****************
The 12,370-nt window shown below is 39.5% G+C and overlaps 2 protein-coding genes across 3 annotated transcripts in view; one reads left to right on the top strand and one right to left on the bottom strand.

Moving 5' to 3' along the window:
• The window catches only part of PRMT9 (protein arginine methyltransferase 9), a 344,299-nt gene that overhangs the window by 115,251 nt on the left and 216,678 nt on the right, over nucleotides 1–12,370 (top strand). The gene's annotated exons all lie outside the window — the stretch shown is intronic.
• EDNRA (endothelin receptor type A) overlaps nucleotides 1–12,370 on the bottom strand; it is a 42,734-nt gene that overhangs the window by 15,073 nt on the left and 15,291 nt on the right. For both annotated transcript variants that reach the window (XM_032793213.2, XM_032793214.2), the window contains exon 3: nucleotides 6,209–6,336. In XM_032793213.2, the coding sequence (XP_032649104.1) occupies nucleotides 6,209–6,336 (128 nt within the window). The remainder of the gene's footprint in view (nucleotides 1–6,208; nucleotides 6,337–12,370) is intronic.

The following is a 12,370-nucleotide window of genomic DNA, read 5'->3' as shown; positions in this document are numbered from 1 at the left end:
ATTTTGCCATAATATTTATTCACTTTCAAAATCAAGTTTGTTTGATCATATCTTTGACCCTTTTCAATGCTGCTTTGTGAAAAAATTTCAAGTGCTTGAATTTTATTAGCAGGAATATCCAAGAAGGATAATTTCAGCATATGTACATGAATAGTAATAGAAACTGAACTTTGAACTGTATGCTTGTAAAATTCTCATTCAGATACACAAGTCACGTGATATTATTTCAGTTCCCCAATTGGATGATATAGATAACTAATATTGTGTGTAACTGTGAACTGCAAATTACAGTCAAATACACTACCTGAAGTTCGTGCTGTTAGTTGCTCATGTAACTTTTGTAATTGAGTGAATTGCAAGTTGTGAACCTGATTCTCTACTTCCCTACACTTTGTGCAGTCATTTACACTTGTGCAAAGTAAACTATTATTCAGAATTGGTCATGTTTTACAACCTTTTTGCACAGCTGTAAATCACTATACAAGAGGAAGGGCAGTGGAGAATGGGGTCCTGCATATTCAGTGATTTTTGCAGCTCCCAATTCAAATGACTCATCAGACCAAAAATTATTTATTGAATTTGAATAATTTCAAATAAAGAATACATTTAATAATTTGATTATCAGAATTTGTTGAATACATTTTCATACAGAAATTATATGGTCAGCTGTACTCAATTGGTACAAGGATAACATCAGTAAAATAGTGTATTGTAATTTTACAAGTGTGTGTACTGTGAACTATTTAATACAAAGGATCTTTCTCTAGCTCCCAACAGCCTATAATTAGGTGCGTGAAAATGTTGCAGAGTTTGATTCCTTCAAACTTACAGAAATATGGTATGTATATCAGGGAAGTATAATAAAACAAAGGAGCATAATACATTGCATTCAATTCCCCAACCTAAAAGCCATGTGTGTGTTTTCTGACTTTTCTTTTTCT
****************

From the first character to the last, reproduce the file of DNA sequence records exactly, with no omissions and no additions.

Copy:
The 12,370-nt window shown below is 39.5% G+C and overlaps 2 protein-coding genes across 3 annotated transcripts in view; one reads left to right on the top strand and one right to left on the bottom strand.

Moving 5' to 3' along the window:
• The window catches only part of PRMT9 (protein arginine methyltransferase 9), a 344,299-nt gene that overhangs the window by 115,251 nt on the left and 216,678 nt on the right, over nucleotides 1–12,370 (top strand). The gene's annotated exons all lie outside the window — the stretch shown is intronic.
• EDNRA (endothelin receptor type A) overlaps nucleotides 1–12,370 on the bottom strand; it is a 42,734-nt gene that overhangs the window by 15,073 nt on the left and 15,291 nt on the right. For both annotated transcript variants that reach the window (XM_032793213.2, XM_032793214.2), the window contains exon 3: nucleotides 6,209–6,336. In XM_032793213.2, the coding sequence (XP_032649104.1) occupies nucleotides 6,209–6,336 (128 nt within the window). The remainder of the gene's footprint in view (nucleotides 1–6,208; nucleotides 6,337–12,370) is intronic.

The following is a 12,370-nucleotide window of genomic DNA, read 5'->3' as shown; positions in this document are numbered from 1 at the left end:
ATTTTGCCATAATATTTATTCACTTTCAAAATCAAGTTTGTTTGATCATATCTTTGACCCTTTTCAATGCTGCTTTGTGAAAAAATTTCAAGTGCTTGAATTTTATTAGCAGGAATATCCAAGAAGGATAATTTCAGCATATGTACATGAATAGTAATAGAAACTGAACTTTGAACTGTATGCTTGTAAAATTCTCATTCAGATACACAAGTCACGTGATATTATTTCAGTTCCCCAATTGGATGATATAGATAACTAATATTGTGTGTAACTGTGAACTGCAAATTACAGTCAAATACACTACCTGAAGTTCGTGCTGTTAGTTGCTCATGTAACTTTTGTAATTGAGTGAATTGCAAGTTGTGAACCTGATTCTCTACTTCCCTACACTTTGTGCAGTCATTTACACTTGTGCAAAGTAAACTATTATTCAGAATTGGTCATGTTTTACAACCTTTTTGCACAGCTGTAAATCACTATACAAGAGGAAGGGCAGTGGAGAATGGGGTCCTGCATATTCAGTGATTTTTGCAGCTCCCAATTCAAATGACTCATCAGACCAAAAATTATTTATTGAATTTGAATAATTTCAAATAAAGAATACATTTAATAATTTGATTATCAGAATTTGTTGAATACATTTTCATACAGAAATTATATGGTCAGCTGTACTCAATTGGTACAAGGATAACATCAGTAAAATAGTGTATTGTAATTTTACAAGTGTGTGTACTGTGAACTATTTAATACAAAGGATCTTTCTCTAGCTCCCAACAGCCTATAATTAGGTGCGTGAAAATGTTGCAGAGTTTGATTCCTTCAAACTTACAGAAATATGGTATGTATATCAGGGAAGTATAATAAAACAAAGGAGCATAATACATTGCATTCAATTCCCCAACCTAAAAGCCATGTGTGTGTTTTCTGACTTTTCTTTTTCT